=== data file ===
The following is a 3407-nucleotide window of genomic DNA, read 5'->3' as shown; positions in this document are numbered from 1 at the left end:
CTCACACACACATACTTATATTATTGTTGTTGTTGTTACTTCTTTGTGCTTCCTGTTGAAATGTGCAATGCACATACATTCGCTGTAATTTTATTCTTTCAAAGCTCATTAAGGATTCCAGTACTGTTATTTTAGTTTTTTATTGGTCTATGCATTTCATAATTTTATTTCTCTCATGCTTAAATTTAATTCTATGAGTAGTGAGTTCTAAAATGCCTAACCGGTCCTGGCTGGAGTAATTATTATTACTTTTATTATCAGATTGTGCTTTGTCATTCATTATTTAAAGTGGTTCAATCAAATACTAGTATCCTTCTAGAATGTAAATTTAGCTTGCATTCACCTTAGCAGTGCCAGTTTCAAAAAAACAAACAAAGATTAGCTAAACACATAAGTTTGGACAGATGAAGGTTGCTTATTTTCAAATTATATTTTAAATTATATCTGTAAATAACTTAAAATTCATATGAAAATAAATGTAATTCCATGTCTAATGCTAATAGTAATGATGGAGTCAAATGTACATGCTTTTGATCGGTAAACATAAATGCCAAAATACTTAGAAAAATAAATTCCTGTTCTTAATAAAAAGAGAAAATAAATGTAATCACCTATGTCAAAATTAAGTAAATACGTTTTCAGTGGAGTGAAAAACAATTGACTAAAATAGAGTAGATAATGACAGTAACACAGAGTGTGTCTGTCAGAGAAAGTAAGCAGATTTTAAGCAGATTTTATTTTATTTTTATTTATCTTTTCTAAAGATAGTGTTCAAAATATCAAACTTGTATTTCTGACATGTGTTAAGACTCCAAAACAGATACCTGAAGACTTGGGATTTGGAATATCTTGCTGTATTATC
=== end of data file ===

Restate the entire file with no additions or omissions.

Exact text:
The following is a 3407-nucleotide window of genomic DNA, read 5'->3' as shown; positions in this document are numbered from 1 at the left end:
CTCACACACACATACTTATATTATTGTTGTTGTTGTTACTTCTTTGTGCTTCCTGTTGAAATGTGCAATGCACATACATTCGCTGTAATTTTATTCTTTCAAAGCTCATTAAGGATTCCAGTACTGTTATTTTAGTTTTTTATTGGTCTATGCATTTCATAATTTTATTTCTCTCATGCTTAAATTTAATTCTATGAGTAGTGAGTTCTAAAATGCCTAACCGGTCCTGGCTGGAGTAATTATTATTACTTTTATTATCAGATTGTGCTTTGTCATTCATTATTTAAAGTGGTTCAATCAAATACTAGTATCCTTCTAGAATGTAAATTTAGCTTGCATTCACCTTAGCAGTGCCAGTTTCAAAAAAACAAACAAAGATTAGCTAAACACATAAGTTTGGACAGATGAAGGTTGCTTATTTTCAAATTATATTTTAAATTATATCTGTAAATAACTTAAAATTCATATGAAAATAAATGTAATTCCATGTCTAATGCTAATAGTAATGATGGAGTCAAATGTACATGCTTTTGATCGGTAAACATAAATGCCAAAATACTTAGAAAAATAAATTCCTGTTCTTAATAAAAAGAGAAAATAAATGTAATCACCTATGTCAAAATTAAGTAAATACGTTTTCAGTGGAGTGAAAAACAATTGACTAAAATAGAGTAGATAATGACAGTAACACAGAGTGTGTCTGTCAGAGAAAGTAAGCAGATTTTAAGCAGATTTTATTTTATTTTTATTTATCTTTTCTAAAGATAGTGTTCAAAATATCAAACTTGTATTTCTGACATGTGTTAAGACTCCAAAACAGATACCTGAAGACTTGGGATTTGGAATATCTTGCTGTATTATC